29 March 2017
A Northern Hub project is improving our understanding of the combined impacts of weed invasion, land clearing and changes to fire patterns on the natural landscape in the Top End.
In the Northern Territory’s greater Darwin region and Daly River catchment, areas of tropical savanna have been invaded by weeds that threaten native plants and animals, and impede access to parts of the landscape. Some weeds also carry high fuel loads ultimately leading to more intense fires which, after this season’s good rainfall and therefore bigger fuel loads, are likely to be particularly damaging.
“Invasion by grassy weeds and the resulting changes in fire regimes has the ability to significantly alter ecosystem processes and may eventually lead to ecosystem failure”, researcher Dr Natalie Rossiter-Rachor from Charles Darwin University explained.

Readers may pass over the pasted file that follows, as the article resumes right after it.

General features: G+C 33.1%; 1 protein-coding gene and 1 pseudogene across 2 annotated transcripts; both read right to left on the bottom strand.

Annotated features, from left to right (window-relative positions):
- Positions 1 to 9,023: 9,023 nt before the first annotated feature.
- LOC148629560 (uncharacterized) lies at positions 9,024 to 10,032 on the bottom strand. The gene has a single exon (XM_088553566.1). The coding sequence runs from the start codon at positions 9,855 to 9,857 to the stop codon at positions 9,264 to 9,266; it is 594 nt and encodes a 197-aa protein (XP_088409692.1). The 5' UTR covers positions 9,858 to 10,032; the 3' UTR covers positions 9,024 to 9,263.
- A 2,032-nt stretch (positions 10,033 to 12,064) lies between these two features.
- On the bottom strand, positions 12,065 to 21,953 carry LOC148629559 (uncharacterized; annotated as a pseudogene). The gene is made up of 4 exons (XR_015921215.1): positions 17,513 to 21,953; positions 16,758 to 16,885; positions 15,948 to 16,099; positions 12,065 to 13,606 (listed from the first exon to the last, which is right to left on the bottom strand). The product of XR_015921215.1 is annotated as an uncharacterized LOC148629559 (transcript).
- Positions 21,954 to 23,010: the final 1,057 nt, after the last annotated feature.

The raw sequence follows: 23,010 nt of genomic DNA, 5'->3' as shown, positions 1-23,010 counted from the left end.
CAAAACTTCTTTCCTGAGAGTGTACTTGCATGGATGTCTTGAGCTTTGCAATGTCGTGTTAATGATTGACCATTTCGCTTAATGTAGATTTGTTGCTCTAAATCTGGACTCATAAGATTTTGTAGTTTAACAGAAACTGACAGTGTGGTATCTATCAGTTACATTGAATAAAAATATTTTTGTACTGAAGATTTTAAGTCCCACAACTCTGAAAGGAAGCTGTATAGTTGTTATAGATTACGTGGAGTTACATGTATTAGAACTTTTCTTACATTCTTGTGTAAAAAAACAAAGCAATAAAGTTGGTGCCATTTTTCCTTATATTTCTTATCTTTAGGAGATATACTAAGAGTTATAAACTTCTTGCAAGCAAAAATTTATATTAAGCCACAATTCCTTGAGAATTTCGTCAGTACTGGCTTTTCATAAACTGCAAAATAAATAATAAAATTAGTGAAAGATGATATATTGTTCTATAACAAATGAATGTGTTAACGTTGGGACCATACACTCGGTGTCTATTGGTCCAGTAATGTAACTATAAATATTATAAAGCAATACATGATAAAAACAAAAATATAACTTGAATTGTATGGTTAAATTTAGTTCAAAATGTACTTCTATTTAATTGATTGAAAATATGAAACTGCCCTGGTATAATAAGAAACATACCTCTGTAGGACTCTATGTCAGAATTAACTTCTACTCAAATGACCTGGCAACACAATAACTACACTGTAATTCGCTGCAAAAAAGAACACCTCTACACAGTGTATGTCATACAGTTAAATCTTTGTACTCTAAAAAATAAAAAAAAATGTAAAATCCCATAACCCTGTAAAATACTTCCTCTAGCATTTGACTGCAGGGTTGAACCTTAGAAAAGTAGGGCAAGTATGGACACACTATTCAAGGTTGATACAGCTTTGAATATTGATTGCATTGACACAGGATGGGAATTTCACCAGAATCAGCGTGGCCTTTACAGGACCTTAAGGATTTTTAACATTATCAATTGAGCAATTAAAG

“The information produced by this project is critical to help land use planners and managers predict and hopefully prevent this, as well as to improve safety and minimise losses to other assets”.
Our current understanding about the combined impacts of such threats to ecosystem function, and the actions needed to address them, is limited. The project will draw on previous research and use new data to model the likely scenarios of changes in ecosystem function over the next 30 years in the Darwin and Daly regions.
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